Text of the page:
The technologies still are experimental. But the research is being watched closely because the need is so great. Half of women younger than 50 and a third of women over 50 are estimated to have dense breasts. In addition to a harder time viewing any brewing tumors, women with dense breasts have a higher risk of getting breast cancer, too. Only a mammogram can tell if your breasts are made up more of dense or easier-to-examine fatty tissue. But if a doctor warns that you have dense breasts, there's little good advice on how to get a better cancer check today. Mammograms are X-ray exams that hunt denser spots in normal breast tissue, shadows that might signal a tumor.
Now comes the new technologies: Mammograms are two-dimensional, flat pictures of a surface that's simply not flat. When technicians literally smush women's breasts into the mammography unit, they're trying to spread the tissue out so less is hidden from the X-ray. "Stereo mammograms" allow radiologists to see those X-ray images in 3-D, so that a small spot on the bottom might not be hidden by normal tissue laying over it.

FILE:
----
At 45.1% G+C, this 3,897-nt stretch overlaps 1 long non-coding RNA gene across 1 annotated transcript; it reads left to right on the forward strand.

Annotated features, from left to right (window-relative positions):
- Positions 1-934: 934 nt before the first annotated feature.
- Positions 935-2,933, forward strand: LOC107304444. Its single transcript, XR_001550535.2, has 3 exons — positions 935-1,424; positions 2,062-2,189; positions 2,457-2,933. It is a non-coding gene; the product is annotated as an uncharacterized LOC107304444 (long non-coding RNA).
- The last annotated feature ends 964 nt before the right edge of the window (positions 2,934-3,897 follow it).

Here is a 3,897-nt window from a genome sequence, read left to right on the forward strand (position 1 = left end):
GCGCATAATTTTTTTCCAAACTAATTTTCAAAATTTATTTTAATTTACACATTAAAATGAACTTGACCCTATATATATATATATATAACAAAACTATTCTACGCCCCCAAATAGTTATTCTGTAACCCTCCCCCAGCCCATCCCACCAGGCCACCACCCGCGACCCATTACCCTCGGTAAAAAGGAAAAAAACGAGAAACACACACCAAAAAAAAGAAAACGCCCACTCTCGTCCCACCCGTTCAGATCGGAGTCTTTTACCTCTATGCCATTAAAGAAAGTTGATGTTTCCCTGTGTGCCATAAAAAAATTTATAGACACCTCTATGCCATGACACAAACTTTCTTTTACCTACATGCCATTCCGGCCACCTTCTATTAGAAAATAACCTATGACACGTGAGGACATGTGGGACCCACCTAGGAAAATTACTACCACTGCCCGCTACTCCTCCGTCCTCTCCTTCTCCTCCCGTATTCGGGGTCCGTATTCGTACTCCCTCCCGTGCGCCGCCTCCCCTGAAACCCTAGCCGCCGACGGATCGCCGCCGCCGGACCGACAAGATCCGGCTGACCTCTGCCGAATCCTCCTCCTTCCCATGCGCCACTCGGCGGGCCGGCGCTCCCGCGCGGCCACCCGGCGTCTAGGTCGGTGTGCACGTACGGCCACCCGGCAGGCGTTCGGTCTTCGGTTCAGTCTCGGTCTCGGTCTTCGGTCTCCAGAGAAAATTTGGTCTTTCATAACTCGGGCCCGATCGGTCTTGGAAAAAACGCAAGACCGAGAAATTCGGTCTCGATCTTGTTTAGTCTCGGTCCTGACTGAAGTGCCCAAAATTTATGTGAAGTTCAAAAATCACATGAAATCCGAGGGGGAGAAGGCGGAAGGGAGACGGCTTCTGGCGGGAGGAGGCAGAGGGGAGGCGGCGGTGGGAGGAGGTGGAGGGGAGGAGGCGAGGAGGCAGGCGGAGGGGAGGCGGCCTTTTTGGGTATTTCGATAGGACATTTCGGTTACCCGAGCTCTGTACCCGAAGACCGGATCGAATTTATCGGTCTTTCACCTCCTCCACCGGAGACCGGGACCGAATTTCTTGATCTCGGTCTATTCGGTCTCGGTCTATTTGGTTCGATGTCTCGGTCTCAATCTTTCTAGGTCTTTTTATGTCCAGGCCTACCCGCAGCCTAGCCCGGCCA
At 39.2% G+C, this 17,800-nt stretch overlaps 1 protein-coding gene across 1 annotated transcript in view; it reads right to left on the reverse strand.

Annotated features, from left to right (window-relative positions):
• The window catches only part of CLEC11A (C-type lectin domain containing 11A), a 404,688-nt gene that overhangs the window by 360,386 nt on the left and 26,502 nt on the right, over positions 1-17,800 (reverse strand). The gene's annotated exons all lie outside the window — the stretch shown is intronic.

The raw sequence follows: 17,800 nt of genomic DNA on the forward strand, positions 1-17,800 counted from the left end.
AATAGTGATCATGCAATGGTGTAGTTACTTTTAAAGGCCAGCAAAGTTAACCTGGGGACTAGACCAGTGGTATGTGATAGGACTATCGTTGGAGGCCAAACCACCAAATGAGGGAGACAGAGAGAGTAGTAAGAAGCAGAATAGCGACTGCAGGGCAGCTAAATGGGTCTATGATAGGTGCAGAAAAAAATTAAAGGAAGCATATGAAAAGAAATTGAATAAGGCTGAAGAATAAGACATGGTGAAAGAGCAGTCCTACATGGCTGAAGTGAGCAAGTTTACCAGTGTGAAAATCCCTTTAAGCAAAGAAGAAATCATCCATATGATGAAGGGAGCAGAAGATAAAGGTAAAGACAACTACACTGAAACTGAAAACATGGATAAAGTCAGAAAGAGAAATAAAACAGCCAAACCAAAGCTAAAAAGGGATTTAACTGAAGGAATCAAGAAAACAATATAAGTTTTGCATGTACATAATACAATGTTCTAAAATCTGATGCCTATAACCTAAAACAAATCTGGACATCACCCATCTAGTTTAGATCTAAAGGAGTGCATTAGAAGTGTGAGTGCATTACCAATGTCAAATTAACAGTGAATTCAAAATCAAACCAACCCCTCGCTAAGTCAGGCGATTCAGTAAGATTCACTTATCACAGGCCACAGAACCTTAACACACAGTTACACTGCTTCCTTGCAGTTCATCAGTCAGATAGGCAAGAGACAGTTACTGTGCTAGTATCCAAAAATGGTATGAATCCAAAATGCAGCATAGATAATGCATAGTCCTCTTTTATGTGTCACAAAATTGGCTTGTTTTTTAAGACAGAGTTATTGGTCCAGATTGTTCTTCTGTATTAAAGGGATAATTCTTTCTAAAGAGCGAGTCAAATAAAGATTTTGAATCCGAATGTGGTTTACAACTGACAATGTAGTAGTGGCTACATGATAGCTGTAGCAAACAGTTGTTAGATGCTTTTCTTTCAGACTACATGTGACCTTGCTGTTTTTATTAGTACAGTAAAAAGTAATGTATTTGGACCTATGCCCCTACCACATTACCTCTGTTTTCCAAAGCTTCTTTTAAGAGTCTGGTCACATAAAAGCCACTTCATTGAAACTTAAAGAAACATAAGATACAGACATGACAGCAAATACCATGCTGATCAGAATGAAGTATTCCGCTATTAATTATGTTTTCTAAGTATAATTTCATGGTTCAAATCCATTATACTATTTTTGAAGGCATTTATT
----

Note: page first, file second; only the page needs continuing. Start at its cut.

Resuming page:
In a soon-to-be-published study, Emory radiologists gave nearly 1,500 women at increased risk of breast cancer both a mammogram and a stereo mammogram. Mayo just finished a study of 2,000 women comparing the gamma-camera technique to standard mammograms, and Hruska says additional government-funded studies at other hospitals will begin later this year.